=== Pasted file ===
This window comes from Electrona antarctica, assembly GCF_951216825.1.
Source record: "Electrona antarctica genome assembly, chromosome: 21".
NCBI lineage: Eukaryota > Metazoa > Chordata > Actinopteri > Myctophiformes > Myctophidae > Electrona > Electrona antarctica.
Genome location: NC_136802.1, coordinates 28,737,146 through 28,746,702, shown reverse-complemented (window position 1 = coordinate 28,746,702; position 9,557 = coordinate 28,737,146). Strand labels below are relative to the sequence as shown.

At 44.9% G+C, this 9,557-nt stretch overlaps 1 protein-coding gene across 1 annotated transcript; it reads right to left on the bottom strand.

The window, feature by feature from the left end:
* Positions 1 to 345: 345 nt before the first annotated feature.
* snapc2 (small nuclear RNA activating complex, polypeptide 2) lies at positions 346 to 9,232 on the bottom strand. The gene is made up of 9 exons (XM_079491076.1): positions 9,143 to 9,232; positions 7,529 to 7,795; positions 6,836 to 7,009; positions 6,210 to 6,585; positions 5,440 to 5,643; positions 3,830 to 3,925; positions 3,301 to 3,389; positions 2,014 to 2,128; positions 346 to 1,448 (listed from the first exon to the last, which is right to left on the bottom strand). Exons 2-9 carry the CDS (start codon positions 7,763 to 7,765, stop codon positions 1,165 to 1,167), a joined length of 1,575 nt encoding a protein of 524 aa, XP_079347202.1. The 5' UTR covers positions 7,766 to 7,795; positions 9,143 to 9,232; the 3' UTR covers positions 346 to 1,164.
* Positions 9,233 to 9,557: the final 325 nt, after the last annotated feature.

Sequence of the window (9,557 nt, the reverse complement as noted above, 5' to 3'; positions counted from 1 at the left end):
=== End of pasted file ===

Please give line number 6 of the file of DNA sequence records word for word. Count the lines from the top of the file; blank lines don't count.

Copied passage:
The window, feature by feature from the left end: